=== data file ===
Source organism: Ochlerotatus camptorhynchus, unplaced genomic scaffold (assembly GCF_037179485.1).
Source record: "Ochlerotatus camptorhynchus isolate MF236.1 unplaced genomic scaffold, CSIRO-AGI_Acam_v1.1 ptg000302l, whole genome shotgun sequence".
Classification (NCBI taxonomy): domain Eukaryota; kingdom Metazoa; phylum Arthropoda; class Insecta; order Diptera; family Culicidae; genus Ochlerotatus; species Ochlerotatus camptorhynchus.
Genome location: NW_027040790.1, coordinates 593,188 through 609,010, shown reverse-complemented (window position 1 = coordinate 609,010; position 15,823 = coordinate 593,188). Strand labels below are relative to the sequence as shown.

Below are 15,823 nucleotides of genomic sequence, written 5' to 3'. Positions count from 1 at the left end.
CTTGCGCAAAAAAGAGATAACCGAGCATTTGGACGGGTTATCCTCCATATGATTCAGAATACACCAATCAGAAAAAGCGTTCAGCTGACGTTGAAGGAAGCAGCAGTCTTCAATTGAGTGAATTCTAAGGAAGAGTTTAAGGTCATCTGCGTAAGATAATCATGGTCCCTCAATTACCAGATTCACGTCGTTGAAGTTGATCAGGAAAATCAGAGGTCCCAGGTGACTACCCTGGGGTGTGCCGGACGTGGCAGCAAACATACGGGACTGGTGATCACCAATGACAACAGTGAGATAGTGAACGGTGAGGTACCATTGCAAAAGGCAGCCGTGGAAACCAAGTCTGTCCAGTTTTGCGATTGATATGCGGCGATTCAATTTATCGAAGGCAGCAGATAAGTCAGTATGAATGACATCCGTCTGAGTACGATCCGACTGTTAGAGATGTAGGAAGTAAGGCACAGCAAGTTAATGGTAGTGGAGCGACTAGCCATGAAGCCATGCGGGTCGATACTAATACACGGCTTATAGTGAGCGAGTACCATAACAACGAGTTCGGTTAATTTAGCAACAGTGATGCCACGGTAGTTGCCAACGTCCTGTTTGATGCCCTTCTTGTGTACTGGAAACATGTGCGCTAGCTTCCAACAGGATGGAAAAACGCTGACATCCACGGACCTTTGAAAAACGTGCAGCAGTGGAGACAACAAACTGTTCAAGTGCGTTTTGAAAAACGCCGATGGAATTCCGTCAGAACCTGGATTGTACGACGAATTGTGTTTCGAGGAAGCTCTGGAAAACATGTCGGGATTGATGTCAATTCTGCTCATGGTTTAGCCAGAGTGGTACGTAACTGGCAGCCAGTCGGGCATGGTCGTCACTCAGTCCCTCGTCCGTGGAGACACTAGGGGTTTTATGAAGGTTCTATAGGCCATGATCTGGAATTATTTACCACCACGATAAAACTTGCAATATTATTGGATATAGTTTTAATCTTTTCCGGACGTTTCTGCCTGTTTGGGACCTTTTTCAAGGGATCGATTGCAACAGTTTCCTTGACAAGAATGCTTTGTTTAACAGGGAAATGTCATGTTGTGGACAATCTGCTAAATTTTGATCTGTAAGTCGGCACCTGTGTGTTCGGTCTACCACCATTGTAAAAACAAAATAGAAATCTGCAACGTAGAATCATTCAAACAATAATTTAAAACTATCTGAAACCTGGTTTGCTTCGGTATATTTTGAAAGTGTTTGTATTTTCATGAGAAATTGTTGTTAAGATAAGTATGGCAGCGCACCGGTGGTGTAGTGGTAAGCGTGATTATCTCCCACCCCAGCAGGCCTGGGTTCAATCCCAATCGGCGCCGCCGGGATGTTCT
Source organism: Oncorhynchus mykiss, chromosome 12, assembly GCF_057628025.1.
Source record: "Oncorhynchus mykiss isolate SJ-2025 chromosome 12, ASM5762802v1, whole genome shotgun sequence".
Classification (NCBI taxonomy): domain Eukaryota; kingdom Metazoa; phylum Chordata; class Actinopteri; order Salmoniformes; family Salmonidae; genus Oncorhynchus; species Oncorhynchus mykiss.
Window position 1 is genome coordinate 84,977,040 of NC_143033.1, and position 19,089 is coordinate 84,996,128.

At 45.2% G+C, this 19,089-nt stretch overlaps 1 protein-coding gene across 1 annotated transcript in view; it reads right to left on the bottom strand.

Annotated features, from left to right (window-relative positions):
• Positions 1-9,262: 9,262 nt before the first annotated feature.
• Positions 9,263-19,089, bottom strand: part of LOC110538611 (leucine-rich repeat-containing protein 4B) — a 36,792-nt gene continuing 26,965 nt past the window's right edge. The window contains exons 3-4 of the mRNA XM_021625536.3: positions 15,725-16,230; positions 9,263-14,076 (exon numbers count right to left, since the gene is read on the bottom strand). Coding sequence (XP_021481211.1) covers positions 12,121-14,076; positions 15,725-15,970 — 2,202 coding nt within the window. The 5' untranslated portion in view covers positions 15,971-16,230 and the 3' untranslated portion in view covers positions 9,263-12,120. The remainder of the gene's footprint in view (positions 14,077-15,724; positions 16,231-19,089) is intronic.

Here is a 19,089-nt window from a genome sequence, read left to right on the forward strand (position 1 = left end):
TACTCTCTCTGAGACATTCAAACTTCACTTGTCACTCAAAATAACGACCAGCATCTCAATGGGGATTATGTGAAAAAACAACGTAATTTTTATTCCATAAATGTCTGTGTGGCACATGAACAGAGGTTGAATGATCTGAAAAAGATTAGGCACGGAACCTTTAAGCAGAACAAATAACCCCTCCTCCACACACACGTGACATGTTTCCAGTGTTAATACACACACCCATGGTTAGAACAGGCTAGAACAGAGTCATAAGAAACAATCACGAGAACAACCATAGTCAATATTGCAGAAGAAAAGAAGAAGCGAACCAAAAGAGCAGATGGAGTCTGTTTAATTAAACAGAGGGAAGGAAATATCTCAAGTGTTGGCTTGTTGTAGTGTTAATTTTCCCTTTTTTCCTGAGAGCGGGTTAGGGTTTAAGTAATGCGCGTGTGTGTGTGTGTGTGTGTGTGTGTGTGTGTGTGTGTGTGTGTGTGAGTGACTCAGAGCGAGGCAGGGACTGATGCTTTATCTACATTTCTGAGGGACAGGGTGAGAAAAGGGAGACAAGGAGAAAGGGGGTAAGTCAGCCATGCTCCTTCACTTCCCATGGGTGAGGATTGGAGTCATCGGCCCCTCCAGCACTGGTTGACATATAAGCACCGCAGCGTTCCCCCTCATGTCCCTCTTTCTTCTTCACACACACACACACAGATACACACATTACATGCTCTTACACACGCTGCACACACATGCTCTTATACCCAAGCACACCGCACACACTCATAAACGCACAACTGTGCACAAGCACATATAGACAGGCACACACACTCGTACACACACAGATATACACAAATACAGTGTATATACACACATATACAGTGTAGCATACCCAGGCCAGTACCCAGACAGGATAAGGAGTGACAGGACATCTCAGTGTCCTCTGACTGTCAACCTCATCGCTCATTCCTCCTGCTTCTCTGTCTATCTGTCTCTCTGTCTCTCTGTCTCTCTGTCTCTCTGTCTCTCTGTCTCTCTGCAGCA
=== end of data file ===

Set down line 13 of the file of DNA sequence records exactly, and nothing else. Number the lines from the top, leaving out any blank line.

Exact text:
• Positions 1-9,262: 9,262 nt before the first annotated feature.